Bui l t m a s s Op e n s p a c e s :

3D and energy modeling softwares were used to correctly position the built mass in relation to the open spaces. The open spaces were carefully structured in a hierarchy of functions, from the private courtyard or green terrace within the house to the semi-public space immediately outside the front door, to the more public garden space shared by 6 or 8 such modules, with paths passing through and connecting to other similar garden spaces; all adding up to an ensemble of interconnected mini-neighbo rhoods focusing on courtyard gardens and skycourts.

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Le g e n d:

1. Entrance 2. Surface Parking 3. G+10 High Rise 4. G+6 Medium Rise 5. G+3 Low Rise 6. Duplex Apartment 7. Villas 8. Community Centre 9. Shopping Complex 10. Root Zone Treatment 11. Consolidated Green 12. Community Green 13. Individual Green 14. Terrace Gardens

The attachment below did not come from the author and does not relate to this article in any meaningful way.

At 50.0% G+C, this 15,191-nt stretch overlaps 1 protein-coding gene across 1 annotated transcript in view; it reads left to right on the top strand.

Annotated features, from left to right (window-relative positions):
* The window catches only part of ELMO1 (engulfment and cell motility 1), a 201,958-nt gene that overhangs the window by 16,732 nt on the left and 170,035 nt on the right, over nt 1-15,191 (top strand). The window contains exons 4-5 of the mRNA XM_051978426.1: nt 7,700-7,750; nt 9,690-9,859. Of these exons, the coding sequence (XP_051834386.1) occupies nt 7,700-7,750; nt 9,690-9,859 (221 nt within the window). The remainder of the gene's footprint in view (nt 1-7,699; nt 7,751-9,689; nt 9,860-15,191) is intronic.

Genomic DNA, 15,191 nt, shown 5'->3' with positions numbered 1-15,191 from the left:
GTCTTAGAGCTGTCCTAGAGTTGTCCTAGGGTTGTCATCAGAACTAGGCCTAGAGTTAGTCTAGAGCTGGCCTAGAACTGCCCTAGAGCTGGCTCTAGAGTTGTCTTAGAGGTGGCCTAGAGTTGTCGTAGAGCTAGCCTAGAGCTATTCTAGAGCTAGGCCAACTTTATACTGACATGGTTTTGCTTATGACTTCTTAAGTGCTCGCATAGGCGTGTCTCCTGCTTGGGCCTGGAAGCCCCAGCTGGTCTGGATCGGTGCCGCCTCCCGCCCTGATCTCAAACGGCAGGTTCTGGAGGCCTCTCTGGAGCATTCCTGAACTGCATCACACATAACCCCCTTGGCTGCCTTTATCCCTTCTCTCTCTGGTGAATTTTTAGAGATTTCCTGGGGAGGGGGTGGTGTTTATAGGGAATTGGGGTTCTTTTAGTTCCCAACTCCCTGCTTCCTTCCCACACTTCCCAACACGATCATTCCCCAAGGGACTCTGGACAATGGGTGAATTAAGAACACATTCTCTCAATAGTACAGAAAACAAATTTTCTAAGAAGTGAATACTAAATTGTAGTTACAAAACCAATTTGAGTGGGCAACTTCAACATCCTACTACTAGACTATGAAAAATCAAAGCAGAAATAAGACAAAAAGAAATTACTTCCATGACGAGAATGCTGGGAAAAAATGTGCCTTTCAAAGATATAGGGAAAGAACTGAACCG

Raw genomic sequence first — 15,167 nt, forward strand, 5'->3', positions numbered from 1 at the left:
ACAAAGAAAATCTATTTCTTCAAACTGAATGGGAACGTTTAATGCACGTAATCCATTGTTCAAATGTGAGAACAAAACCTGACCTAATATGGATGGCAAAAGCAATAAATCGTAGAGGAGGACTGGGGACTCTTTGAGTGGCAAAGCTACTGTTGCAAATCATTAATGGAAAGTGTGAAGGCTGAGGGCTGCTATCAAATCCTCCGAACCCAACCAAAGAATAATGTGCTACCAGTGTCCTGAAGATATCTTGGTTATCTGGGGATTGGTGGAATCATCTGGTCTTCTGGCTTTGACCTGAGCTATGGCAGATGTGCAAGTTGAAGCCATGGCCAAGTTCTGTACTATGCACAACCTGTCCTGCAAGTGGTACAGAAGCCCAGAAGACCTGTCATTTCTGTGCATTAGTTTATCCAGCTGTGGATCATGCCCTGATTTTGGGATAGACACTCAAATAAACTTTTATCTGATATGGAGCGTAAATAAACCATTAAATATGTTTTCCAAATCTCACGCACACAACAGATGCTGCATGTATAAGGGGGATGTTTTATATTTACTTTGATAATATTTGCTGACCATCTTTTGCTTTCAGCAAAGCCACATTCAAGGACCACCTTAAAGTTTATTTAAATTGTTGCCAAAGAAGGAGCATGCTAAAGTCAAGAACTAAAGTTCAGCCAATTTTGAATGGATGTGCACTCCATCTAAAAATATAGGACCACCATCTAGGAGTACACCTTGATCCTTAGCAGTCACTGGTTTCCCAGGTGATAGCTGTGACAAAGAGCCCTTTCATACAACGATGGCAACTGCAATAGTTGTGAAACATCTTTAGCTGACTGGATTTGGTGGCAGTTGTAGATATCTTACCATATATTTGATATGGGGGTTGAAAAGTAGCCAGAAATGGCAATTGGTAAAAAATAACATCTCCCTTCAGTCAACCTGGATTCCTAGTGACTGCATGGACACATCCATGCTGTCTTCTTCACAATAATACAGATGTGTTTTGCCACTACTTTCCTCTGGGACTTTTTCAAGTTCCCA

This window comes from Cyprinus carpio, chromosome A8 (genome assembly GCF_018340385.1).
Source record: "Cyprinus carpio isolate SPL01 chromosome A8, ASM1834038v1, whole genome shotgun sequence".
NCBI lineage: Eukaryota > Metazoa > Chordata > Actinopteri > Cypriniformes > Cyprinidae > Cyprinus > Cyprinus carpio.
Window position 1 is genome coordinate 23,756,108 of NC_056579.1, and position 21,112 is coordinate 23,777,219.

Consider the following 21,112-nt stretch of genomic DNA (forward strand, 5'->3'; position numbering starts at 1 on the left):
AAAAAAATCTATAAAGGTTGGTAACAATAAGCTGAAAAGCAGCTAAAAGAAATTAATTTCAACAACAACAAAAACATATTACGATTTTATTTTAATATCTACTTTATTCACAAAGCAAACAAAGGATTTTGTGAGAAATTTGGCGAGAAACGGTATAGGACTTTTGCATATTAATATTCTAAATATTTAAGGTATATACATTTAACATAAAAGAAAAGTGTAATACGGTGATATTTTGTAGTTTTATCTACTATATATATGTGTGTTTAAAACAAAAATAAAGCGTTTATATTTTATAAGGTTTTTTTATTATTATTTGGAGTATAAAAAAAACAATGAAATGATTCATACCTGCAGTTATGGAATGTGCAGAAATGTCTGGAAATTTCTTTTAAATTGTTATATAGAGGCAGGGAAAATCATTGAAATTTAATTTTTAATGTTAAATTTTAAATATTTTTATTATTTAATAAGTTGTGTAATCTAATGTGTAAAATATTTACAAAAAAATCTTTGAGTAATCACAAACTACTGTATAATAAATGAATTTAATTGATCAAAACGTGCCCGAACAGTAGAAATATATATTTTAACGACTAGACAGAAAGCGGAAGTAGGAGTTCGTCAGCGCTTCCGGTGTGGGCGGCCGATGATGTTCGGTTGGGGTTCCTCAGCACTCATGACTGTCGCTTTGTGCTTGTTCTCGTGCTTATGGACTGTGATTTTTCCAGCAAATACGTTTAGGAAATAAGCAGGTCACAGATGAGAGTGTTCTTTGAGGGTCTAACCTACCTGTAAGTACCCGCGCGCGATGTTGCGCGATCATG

Pedestrian Circulation Vehicular Circulation

3D vi e w o f the e nti re c o m pl e x

Mutual shading of the blocks created natural summer gardens with evergreen trees and winter gardens with deciduous vegetation. To effectively counter the problem of noise pollution, in and around the site, careful planning of indigenous species of noise and odor controlling plants was proposed.

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w in d s c o o p

Dwel l i ng Uni ts :

The fenestration orientation of DU’s at 20 degrees east of south along with horizontal shading allows for maximum heat gain during winters and cuts down the harsh sun during summers. The floor plate has been kept as narrow as possible and planned projections of upper floors provided shade to lower floors.